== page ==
California is the gateway to Asia. The number of trans-Pacific business transactions has grown exponentially over the past 25 years and will continue growing. Four of the top five venues ranked by GDP lie on the Pacific Rim. Many top corporate executives from Asian companies send their children to the US for college and consider California a second home. For a transaction entered into between a West Coast headquartered company and an Asia-based company, the logical arbitration venues are either in Singapore or Hong Kong, or in California. The question whether to select Asia or California as the venue depends on the relative negotiating power of the parties, on the strength of the parties' preferences for venue, and on what other contract terms are in play during the negotiations.
As a measure of the growth of international arbitration in California this is the second year the California Lawyers Association is hosting California International Arbitration Week (CIAW) -- the week of March 13 - 17, 2023. Many arbitral institutions are participating, including co-host California Arbitration, Inc. (CalArb), an organization formed by leading practitioners to promote international arbitration in California.
A CIAW panel I am participating in, "Opportunities and New Trends in the US to Asia-Pacific Practice," will cover a number of cutting-edge topics. Our panelists are highly experienced arbitrators, advocates, and arbitral institution representatives who will share their thoughts relating to the Asia Pacific practice. For example, what are the implications for commercial disputes and international arbitrations that flow from the rising tensions between the US and China? Where do Japanese, Korean, Chinese, Indian, and Southeast Asia companies feel most comfortable in resolving their commercial disputes and how can an arbitration center attract more of their arbitration work? What clauses do these companies demand in their contracts? How will these Asian companies' expectations and business customs -- which may be different from those of their European and North American peers -- change the way arbitration is handled? What is the potential for the new Singapore Convention to transform international mediation in the same way that the New York Convention transformed international arbitration?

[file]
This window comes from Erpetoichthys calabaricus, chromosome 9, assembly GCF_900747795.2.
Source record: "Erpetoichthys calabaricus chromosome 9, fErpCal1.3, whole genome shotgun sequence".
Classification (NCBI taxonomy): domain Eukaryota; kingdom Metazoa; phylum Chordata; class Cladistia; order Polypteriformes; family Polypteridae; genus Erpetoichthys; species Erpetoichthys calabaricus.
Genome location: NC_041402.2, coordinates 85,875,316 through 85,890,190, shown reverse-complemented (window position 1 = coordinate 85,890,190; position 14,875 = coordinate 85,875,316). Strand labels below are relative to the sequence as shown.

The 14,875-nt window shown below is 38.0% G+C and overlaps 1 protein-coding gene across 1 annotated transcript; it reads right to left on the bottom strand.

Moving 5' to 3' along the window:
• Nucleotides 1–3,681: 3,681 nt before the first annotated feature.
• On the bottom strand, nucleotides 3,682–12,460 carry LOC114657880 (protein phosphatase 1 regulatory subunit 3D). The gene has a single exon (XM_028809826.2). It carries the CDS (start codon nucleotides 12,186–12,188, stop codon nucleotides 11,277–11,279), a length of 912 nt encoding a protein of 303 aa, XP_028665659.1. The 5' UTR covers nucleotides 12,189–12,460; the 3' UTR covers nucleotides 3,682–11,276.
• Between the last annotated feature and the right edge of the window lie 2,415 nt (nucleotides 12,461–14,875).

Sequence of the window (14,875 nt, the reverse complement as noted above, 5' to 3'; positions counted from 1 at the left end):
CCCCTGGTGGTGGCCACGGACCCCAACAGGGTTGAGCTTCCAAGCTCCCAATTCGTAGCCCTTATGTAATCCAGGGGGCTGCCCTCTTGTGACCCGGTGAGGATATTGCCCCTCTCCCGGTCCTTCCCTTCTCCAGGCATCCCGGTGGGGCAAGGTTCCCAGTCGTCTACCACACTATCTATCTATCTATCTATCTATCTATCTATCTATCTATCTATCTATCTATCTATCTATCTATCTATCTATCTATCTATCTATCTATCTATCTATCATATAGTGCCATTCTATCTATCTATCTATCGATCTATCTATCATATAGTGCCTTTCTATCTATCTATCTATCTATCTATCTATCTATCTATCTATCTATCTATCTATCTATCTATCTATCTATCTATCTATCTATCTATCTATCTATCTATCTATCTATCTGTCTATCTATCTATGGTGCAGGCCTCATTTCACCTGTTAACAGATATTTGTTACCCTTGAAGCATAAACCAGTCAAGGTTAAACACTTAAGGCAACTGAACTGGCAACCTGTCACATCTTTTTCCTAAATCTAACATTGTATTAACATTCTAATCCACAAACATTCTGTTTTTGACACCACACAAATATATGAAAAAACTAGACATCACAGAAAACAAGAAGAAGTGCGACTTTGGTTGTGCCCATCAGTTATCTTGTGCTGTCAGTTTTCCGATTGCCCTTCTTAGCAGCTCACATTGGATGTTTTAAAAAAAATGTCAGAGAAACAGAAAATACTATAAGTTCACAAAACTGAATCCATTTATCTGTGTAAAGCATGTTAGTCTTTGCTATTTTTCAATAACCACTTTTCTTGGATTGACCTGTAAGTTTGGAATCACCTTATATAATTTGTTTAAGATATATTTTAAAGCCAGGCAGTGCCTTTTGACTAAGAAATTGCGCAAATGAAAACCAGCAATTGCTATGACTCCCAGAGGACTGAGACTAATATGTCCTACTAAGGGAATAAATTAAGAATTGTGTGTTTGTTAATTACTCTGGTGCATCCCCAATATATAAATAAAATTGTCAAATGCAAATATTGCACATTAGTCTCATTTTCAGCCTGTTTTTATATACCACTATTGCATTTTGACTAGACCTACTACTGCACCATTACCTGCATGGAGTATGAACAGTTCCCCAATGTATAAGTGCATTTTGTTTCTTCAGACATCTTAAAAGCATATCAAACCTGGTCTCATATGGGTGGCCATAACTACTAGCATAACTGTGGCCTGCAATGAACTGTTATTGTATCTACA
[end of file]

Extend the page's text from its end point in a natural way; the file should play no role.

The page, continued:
The full panel includes Cedric Chao, Chao ADR, PC; Mariel Dimsey, secretary general of the Hong Kong International Arbitration Centre; Sally Harpole, independent arbitrator; Saeyoun Kim, partner, Kim & Chang; Gloria Lim, CEO, Singapore International Arbitration Centre; Hiroyuki Tezuka, partner, Nishimura & Asahi; and Luan Tran, partner, King & Spalding.
Our Asia Pacific program takes place Wednesday afternoon, March 15, beginning at 3:10 pm.
To view the entire week long CIAW agenda and to register, with no cost, search for "California International Arbitration Week" in any search engine or go to: https://lnkd.in/gnvj3AC9#CIAW2023. You can attend either in person in Los Angeles, or virtually.
In addition, before the week of CIAW, the Daily Journal is holding a Webinar, California International Arbitration: Coming of Age, on March 8 at noon, to expand your knowledge of the area which should be known by all California practitioners. You can register for the Webinar by searching for www.dailyjournal.com or at https://us06web.zoom.us/webinar/register/WN_nFl_ZyDGR4CIlMeXThqOBw